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Article: Stimulating intestinal afferents reflexly activates cardiovascular system in cats

TitleStimulating intestinal afferents reflexly activates cardiovascular system in cats
Authors
Issue Date1988
Citation
American Journal of Physiology - Heart and Circulatory Physiology, 1988, v. 254 n. 2, p. 23/2 How to Cite?
AbstractCapsaicin and bradykinin stimulate afferents from certain viscera to reflexly activate the cardiovascular system; however, whether these agents evoke similar reflex responses when applied topically to the intestine is not known. Therefore, in cats anesthetized with methoxyflurane, we applied capsaicin (10 μg) or bradykinin (0.5 μg) to the serosol surface of the jejunum. Additionally, we topically applied bethanechol chloride,a synthetic choline ester with little direct cardiovascular effects, to evoke marked contraction of the smooth muscle of the jejunum. Capsaicin evoked significant (P < 0.05) increases in mean arterial pressure (105 ± 4 to 119 ± 4 mmHg, mean ± SE), first derivative left ventricular pressure (dP/dt) at 40 mmHg (2,698 ± 134 to 3,105 ± 155 mmHg/s), systemic vascular resistance (0.63 ± 0.15 to 0.68 ± 0.15 peripheral resistance units), and heart rate (196 ± 14 to 205 ± 15 beats/min), whereas aortic flow did not change. In a dose-dependent fashion, bradykinin and bethanechol each caused cardiovascular activation as well as a marked contraction of the smooth muscle in the segment of jejunum to which they were applied. In contrast, capsaicin produced no detectable contraction of visceral smooth muscle. Removal of the celiac and superior mesenteric ganglia abolished the cardiovascular responses evoked by capsaicin and bradykinin. Thus, in cats, stimulating intestinal afferents by topically applying capsaicin or bradykinin reflexly activates the cardiovascular system. Furthermore, although mechanoreceptors may contribute to the responses evoked by bradykinin and bethanechol, the capsaicin-related responses likely are mediated exclusively by chemically sensitive receptors.
Persistent Identifierhttp://hdl.handle.net/10722/195217
ISSN
1998 Impact Factor: 3.077
2004 SCImago Journal Rankings: 1.102
ISI Accession Number ID

 

DC FieldValueLanguage
dc.contributor.authorOrdway, GA-
dc.contributor.authorBoheler, KR-
dc.contributor.authorLonghurst, JC-
dc.date.accessioned2014-02-25T01:40:19Z-
dc.date.available2014-02-25T01:40:19Z-
dc.date.issued1988-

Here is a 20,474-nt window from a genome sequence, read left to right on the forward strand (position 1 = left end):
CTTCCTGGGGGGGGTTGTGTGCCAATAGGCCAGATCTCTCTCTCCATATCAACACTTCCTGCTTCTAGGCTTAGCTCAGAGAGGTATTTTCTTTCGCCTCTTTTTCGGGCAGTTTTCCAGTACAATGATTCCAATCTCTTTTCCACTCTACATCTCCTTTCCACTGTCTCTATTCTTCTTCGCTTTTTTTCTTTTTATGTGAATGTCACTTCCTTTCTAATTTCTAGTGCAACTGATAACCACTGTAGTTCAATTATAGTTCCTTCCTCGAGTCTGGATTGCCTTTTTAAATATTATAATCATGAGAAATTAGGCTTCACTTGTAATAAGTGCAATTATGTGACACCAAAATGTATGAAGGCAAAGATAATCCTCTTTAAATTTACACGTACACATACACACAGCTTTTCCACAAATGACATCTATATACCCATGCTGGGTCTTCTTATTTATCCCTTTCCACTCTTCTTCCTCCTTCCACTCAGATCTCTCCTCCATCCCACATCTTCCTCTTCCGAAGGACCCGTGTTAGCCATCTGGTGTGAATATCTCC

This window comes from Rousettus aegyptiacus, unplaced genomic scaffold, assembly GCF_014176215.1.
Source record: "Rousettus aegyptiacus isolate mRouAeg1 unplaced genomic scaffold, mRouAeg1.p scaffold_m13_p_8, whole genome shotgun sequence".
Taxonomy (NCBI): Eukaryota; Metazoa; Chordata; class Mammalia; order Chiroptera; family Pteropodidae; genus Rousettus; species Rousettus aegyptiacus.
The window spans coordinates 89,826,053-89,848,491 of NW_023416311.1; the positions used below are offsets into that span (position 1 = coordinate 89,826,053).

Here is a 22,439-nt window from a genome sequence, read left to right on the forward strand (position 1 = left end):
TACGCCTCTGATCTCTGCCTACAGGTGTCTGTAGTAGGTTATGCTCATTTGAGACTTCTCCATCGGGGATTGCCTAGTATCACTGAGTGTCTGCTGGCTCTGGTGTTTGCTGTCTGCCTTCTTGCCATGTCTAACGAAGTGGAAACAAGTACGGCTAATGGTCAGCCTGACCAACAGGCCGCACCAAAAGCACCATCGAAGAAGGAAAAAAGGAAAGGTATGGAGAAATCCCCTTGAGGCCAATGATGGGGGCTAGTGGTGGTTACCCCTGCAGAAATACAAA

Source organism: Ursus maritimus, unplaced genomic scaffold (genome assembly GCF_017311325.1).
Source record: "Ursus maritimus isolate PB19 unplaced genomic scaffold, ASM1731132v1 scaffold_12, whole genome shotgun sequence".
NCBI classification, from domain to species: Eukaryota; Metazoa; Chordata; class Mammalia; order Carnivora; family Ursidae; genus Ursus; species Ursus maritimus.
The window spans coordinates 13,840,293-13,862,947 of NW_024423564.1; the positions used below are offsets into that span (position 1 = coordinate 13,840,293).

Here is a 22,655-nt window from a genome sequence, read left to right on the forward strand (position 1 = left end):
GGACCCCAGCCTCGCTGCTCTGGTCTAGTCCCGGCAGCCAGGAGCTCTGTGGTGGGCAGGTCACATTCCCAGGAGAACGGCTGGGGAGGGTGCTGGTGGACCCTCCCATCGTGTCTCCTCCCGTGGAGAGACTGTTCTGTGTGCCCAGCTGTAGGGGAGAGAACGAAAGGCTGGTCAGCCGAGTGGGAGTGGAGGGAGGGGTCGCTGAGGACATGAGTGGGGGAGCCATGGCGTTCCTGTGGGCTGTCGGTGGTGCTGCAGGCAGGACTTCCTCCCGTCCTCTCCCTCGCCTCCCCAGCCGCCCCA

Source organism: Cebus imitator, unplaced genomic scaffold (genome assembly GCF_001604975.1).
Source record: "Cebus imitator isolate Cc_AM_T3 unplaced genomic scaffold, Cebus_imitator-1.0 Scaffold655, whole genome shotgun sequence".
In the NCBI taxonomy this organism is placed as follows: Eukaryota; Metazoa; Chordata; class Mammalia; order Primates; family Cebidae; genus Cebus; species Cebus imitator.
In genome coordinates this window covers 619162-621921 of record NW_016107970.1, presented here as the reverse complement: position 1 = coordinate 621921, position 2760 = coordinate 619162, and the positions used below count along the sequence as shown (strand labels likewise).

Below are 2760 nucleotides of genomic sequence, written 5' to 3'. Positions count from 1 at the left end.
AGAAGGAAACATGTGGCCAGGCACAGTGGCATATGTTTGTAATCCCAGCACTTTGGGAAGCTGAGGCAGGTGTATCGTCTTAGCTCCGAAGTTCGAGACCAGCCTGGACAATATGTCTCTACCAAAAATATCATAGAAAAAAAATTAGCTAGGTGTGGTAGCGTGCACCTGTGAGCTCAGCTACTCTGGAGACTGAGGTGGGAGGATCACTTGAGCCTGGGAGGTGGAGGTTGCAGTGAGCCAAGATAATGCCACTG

dc.identifier.citationAmerican Journal of Physiology - Heart and Circulatory Physiology, 1988, v. 254 n. 2, p. 23/2-
dc.identifier.issn0002-9513-
dc.identifier.urihttp://hdl.handle.net/10722/195217-
dc.description.abstractCapsaicin and bradykinin stimulate afferents from certain viscera to reflexly activate the cardiovascular system; however, whether these agents evoke similar reflex responses when applied topically to the intestine is not known. Therefore, in cats anesthetized with methoxyflurane, we applied capsaicin (10 μg) or bradykinin (0.5 μg) to the serosol surface of the jejunum. Additionally, we topically applied bethanechol chloride,a synthetic choline ester with little direct cardiovascular effects, to evoke marked contraction of the smooth muscle of the jejunum. Capsaicin evoked significant (P < 0.05) increases in mean arterial pressure (105 ± 4 to 119 ± 4 mmHg, mean ± SE), first derivative left ventricular pressure (dP/dt) at 40 mmHg (2,698 ± 134 to 3,105 ± 155 mmHg/s), systemic vascular resistance (0.63 ± 0.15 to 0.68 ± 0.15 peripheral resistance units), and heart rate (196 ± 14 to 205 ± 15 beats/min), whereas aortic flow did not change. In a dose-dependent fashion, bradykinin and bethanechol each caused cardiovascular activation as well as a marked contraction of the smooth muscle in the segment of jejunum to which they were applied. In contrast, capsaicin produced no detectable contraction of visceral smooth muscle. Removal of the celiac and superior mesenteric ganglia abolished the cardiovascular responses evoked by capsaicin and bradykinin. Thus, in cats, stimulating intestinal afferents by topically applying capsaicin or bradykinin reflexly activates the cardiovascular system. Furthermore, although mechanoreceptors may contribute to the responses evoked by bradykinin and bethanechol, the capsaicin-related responses likely are mediated exclusively by chemically sensitive receptors.-
dc.languageeng-
dc.relation.ispartofAmerican Journal of Physiology - Heart and Circulatory Physiology-
dc.titleStimulating intestinal afferents reflexly activates cardiovascular system in cats-
dc.typeArticle-
dc.description.naturelink_to_subscribed_fulltext-
dc.identifier.pmid2894173-
dc.identifier.scopuseid_2-s2.0-0023902802-
dc.identifier.volume254-
dc.identifier.issue2-
dc.identifier.spage23/2-
dc.identifier.isiWOS:A1988M372000021-

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